Shane Burley & Ben Lorber
+972 Magazine / March 28, 2023
Professor Smadar Lavie discusses the possibilities and contradictions of the Ashkenazi-dominated protests against the government, and traces the efforts of a small cohort of Mizrahi activists to make their voices heard.
Over the past few months, Israeli Prime Minister Benjamin Netanyahu’s radical right-wing coalition government has moved to curtail the independence of Israel’s judiciary and weaken the democratic separation of powers, against the backdrop of a frightening uptick of settler violence against Palestinians in the occupied West Bank. This package of “judicial reforms” is an early sign of what is in store from the most right-wing government in Israel’s history — one in which Kahanists like Itamar Ben Gvir have received high-ranking appointments.
In response to Netanyahu’s attack on the judiciary, an energetic protest movement has developed across portions of Israeli society, with recent massive and unprecedented demonstrations bringing well over half a million Israelis into the streets and, on Monday, a general strike backed by union and business leaders, and reports of a pause on judicial reform legislation. While most protests initially addressed the Netanyahu government’s judicial overhaul, after the Huwara pogrom at the end of February — when settlers rampaged throughout the West Bank Palestinian town, setting homes and cars ablaze and assaulting residents — some protesters have also voiced criticism of settler violence.
Many Palestinian and Israeli activists have rightfully criticized these protests for neglecting to challenge the anti-democratic foundation of Israel’s occupation and apartheid policies. Progressive Mizrahi activists, as well, have charged that protesters have largely overlooked the entrenched oppression of Mizrahi Jews, Jews with origins in Arab or Muslims countries, at the hands of Israel’s mostly Ashkenazi establishment. Indeed, while these protests have served as an important pushback against the anti-democratic agenda of the radical right, they have tended, at least in their early stages, to reflect the interests of a largely secular, urban, liberal Ashkenazi elite — one that is resistant to interrogating its own complicity in longstanding hierarchies that for Palestinians and Mizrahim, have been anything but “democratic.”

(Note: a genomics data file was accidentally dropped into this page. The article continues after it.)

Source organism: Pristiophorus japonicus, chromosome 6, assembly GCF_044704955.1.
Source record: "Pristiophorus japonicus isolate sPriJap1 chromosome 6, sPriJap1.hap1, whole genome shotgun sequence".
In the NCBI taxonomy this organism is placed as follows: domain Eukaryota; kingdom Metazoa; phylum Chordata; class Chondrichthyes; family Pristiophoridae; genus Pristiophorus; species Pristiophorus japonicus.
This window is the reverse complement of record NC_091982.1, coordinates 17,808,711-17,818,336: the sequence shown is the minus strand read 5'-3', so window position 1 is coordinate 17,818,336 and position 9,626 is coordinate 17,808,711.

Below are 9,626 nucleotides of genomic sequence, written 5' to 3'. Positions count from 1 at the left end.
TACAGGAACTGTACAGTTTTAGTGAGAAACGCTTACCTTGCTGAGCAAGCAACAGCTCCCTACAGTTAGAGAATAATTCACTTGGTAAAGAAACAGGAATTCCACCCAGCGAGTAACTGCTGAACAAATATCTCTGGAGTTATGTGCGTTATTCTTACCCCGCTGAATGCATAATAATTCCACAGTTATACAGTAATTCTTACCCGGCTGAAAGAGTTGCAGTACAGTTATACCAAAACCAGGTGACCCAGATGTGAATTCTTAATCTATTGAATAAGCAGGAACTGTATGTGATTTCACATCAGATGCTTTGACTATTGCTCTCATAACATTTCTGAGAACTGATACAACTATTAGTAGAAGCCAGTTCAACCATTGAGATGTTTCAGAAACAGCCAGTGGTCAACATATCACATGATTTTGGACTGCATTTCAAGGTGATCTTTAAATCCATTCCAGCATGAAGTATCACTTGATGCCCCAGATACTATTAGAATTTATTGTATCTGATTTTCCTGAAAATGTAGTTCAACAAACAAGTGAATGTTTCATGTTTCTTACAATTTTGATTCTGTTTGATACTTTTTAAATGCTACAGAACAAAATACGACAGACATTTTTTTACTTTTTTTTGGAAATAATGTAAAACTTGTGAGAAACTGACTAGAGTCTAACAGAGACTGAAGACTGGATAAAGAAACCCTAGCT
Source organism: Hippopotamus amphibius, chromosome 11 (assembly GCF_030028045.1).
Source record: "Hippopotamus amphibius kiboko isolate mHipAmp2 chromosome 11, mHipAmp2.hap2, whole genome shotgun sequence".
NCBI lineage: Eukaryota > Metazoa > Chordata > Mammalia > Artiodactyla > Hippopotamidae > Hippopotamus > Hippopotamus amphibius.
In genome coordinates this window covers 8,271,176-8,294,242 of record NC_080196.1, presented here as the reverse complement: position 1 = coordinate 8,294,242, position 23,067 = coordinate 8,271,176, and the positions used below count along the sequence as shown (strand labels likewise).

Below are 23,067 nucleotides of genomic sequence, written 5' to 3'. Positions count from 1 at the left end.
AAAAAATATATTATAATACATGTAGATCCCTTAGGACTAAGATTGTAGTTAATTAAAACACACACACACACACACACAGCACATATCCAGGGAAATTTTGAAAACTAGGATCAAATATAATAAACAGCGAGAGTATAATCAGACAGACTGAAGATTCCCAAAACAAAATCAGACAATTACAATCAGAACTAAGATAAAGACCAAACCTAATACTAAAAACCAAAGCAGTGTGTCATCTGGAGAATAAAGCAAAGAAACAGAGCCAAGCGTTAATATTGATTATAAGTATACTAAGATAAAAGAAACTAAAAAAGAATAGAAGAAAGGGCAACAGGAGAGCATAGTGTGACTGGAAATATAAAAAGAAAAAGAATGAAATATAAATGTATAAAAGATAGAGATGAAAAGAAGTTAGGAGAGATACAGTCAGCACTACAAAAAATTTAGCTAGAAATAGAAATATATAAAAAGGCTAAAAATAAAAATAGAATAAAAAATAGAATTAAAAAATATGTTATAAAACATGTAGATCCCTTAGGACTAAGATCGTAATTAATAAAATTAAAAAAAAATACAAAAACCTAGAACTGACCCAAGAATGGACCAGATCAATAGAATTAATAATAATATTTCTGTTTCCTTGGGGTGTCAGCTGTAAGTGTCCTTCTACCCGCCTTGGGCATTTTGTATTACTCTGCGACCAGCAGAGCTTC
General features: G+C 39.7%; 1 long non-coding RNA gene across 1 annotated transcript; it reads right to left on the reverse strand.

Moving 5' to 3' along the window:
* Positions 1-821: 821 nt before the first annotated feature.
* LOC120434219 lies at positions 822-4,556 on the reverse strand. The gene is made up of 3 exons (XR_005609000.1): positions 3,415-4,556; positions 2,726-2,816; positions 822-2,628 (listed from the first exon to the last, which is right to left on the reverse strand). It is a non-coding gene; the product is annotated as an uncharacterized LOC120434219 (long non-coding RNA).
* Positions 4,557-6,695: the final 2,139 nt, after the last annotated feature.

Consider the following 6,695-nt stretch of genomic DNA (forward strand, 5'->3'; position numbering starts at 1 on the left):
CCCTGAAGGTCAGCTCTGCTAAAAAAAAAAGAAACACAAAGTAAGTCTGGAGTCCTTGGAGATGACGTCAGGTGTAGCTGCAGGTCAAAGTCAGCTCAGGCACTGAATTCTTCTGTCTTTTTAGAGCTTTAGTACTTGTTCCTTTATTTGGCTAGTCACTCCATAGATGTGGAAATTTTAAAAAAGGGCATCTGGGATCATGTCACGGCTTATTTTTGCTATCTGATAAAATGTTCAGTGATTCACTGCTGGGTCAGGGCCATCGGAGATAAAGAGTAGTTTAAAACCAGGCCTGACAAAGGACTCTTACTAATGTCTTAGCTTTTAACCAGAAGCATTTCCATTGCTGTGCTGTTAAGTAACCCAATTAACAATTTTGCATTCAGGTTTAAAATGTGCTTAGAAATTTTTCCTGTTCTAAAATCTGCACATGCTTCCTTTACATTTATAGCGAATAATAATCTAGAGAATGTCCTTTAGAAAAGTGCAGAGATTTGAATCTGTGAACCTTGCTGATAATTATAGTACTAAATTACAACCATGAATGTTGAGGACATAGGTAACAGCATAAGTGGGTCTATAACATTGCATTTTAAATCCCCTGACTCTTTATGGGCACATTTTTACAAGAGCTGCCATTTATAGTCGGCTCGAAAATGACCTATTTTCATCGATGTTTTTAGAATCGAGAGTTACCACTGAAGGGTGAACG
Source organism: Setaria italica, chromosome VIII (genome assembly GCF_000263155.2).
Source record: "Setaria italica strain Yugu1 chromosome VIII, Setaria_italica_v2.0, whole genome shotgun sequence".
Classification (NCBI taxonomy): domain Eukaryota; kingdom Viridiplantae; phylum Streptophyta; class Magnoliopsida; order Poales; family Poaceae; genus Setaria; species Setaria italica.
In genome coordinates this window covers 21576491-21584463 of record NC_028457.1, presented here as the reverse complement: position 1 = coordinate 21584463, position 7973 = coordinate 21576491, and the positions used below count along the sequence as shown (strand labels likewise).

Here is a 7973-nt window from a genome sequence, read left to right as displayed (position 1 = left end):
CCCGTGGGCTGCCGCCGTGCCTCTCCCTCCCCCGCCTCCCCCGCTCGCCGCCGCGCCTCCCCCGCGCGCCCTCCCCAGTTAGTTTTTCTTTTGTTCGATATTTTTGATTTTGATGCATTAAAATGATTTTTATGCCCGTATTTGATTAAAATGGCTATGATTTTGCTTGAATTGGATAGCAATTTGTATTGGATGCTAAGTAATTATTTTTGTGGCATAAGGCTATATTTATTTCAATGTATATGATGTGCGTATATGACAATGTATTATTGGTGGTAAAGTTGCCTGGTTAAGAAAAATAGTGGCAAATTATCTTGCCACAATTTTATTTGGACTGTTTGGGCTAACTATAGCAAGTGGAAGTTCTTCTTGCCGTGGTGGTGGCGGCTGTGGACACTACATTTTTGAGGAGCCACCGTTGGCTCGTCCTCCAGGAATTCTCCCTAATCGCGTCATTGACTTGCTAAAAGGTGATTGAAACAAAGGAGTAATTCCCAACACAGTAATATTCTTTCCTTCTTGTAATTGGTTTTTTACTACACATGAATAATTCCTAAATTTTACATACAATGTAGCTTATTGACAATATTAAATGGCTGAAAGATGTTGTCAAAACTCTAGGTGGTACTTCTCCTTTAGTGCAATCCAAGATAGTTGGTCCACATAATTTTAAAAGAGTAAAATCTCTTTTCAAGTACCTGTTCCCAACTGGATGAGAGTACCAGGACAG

The invisibilization of Mizrahi voices in the “pro-democracy” protests, as many have called them, has played right into the strategy of Likud and the Israeli far right, who want to recast their attack on democratic values as an effort to erode Ashkenazi supremacy and elevate the voices of marginalized Mizrahi communities.
Ben Lorber and Shane Burley, two Ashkenazi American-Jewish journalists and activists, spoke with the Mizrahi anthropologist Smadar Lavie, a professor emerita at the University of California, Davis, to understand the contours and deep historical roots of the current crisis of hegemony in Israel-Palestine. With decades of experience in Mizrahi and Palestinian struggles, Lavie is the author of “Wrapped in the Flag of Israel: Mizrahi Single Mothers and Bureaucratic Torture,” a 2018 book that interrogates the racial, religious, and gendered structures of repression targeting the interplay between Mizrahi women and the colonization of Palestine. Lavie discusses with us the possibilities, limitations, and contradictions of Israel’s current protest movement, traces the efforts of the small cohort of left-wing Mizrahi activists to make their voices heard, and unpacks what is needed to transform the status quo in Israel-Palestine and extend the unfulfilled promise of democracy to those to whom it has long been denied.